When I raided Silver Peter’s mansion, I found that he had amassed quite the private collection of alcohol. He was a connoisseur with everything from Blakeland rum to Japanese sake. It seemed a shame for it all to go to waste and the manor did need fancy drinks for the parties. So I took it all along with Silver Peter’s silver plated machine gun which gave him his name.
As Lorna said, all men--and their spirits--serve the Trespasser.
Philip drinks the rum of a dead gangster happily. “Anyway, I would like to have your opinion on the challenge of duty--or rather, my own interpretation of the challenge of duty.”
“And what is your interpretation Philip?”
“That, with all due respect to Dr. Stone, there is an overlooked psychological element related to it I call the challenge of death.”
“The challenge of death?”
Philip grins. “Quite the title isn’t it? It sounds like the name of a pulp magazine, right? That’s probably one of the reasons why Dr. Stone will never write about it. He has enough trouble trying to disassociate himself from all those lurid magazines and their unofficial “reports” of his adventures.”
I skimmed a couple “True Reports of Dr. Hercules Stone” magazines by Star Publications and I have to say that they’re much more accurate than their “True Encounters with the Mainline Trespasser” magazines. Dr. Stone’s pulps all agree that he’s a man, but mine tend to differ on what I am issue to issue--vampire, ghost, virulent thought-form, space alien--their writers don’t seem to understand that men make the scariest monsters.
“The challenge of death is an idea that’s been going around in my head for awhile.” Philip says. “Let me construct it for you and you can tell me what you think.”
“Alright. Go on then.”
“ First of all, as an expert on warrior cultures what would you say is their chief commonality? What ties the hoplite to the samurai to the knight?”
“We’re talking about warriors now?”
“Yes. I firmly believe superhumans are our modern warriors.”
“Are you sure you aren’t secretly on the anti-superhumans' side?” I joke. “I could have sworn that one of their beliefs was that superhumans made natural warriors. Wasn’t it Senator Wagner who said that violence was as natural to superhumans as government was to basics?”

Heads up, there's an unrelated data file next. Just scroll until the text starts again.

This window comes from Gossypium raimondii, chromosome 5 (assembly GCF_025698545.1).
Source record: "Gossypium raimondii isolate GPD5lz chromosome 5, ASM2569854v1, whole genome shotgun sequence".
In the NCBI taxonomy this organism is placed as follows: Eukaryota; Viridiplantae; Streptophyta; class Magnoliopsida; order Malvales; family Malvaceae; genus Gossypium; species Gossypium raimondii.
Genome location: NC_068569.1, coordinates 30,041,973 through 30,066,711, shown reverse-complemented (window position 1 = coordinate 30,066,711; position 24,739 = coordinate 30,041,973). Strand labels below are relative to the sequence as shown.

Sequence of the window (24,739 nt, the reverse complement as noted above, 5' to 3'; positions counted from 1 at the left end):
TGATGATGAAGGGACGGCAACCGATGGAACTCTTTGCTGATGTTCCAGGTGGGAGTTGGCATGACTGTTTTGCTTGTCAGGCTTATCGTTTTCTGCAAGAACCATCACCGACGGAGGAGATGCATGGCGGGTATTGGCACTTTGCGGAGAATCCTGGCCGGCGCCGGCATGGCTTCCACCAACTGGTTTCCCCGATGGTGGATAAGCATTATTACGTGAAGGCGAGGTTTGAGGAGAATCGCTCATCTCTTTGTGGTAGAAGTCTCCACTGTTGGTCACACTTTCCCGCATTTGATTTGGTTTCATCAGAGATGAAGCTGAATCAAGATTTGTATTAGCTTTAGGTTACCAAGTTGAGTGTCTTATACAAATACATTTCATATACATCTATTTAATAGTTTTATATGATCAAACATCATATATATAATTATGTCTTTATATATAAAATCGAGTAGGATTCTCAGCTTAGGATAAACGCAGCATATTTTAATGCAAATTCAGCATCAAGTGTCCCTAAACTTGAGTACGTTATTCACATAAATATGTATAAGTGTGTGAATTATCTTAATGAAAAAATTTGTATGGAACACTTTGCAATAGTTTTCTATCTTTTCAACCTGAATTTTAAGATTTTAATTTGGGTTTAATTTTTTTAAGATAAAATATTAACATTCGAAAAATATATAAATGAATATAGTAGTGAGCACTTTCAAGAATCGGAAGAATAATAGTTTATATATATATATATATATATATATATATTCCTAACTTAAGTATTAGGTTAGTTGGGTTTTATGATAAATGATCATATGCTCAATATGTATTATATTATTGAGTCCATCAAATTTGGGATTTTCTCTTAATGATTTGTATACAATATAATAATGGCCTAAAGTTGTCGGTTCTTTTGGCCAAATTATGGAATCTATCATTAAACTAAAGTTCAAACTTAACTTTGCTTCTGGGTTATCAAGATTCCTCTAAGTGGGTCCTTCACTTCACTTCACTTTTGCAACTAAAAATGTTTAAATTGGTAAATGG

“Oh, but you should know better than that Mr. Walker. You of all people should know that warriors do not seek to use violence per se but master it and direct it towards a noble purpose.”
“Yes. The channeling of violence--I’d even go as far as to call it the sanctification of violence--is the commonality of all warrior cultures. Before becoming a knight, a squire had to hold vigil in a church for an entire night while he prayed and meditated on the meaning and purpose of chivalry.”
“Good! We’re on the same page then!”
“But what does this have to do with superhumans Philip? Why are they warriors?”
“Because it’s not just the tension between personal desire and social acceptance that superhumans must face. They have to face their inherent potential for violence--the challenge of death. Stop me if I’m wrong, but fate made warriors just like it makes superhumans. No boy ever chose to be born into a warrior caste. And for all our modern science, we don’t have the faintest idea how a hyperstatis is reached--only that epiphanies and trauma make it more likely to happen. We know that hyperstasis much have something to do with the brain, but that’s all we know. Effectively, fate decides who gets superpowers just as fate decides who is born. Fate’s mastery of superpowers is demonstrated every time some poor fool burns his brains out with bottled miracles.
Bottled miracles is one of the underworld’s most reliable industries alongside protection rackets and assassination. I’ve sent more than a few bottled miracle pushers to Hell for profiting on pure human misery.
Bottled miracles are snake oil. Their pushers promise that the highly-addictive chemical cocktails will grant a “temporary hyperstasis” as if such a thing were possible. The cocktails are a blend of psychoactives and anesthetics that produce feelings of superpowers--but only feelings. Unfortunately for some people that’s enough to sell their soul.
There is great wisdom to what Philip says about men coveting the power of superhumans instead of their character.
“Fate burdens warriors and superhumans both with the potential to cause death--that’s the challenge.” Philip continues. “The formation of a warrior code is the answer.”
“Interesting. But how do you account for total pacifists?” I ask. “Superhero vigilantes are a violent lot, but not all superhumans are superheroes. Wilbur Jameson up in New York only wants to use his powers to dig mines so basic men won’t have to hurt themselves. Scott Fowler in Louisiana only wants to use his powers to drain swamps and make arable land.”
“They are still warriors one and all. A warrior code is formed through the understanding and mastery of violent potential and not necessarily its use, correct?”